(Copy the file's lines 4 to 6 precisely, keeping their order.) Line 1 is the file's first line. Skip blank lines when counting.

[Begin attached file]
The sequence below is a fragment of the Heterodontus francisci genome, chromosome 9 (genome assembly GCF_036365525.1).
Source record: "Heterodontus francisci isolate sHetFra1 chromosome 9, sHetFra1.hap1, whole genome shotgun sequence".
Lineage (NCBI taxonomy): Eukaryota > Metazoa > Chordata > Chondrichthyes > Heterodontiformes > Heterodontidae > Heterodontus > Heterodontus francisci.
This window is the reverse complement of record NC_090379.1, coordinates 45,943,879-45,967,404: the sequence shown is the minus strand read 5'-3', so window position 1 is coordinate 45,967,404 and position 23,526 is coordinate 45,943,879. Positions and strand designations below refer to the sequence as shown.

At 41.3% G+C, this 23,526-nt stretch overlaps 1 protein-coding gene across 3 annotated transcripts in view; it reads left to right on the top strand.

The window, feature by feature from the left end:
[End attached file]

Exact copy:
This window is the reverse complement of record NC_090379.1, coordinates 45,943,879-45,967,404: the sequence shown is the minus strand read 5'-3', so window position 1 is coordinate 45,967,404 and position 23,526 is coordinate 45,943,879. Positions and strand designations below refer to the sequence as shown.

At 41.3% G+C, this 23,526-nt stretch overlaps 1 protein-coding gene across 3 annotated transcripts in view; it reads left to right on the top strand.

The window, feature by feature from the left end: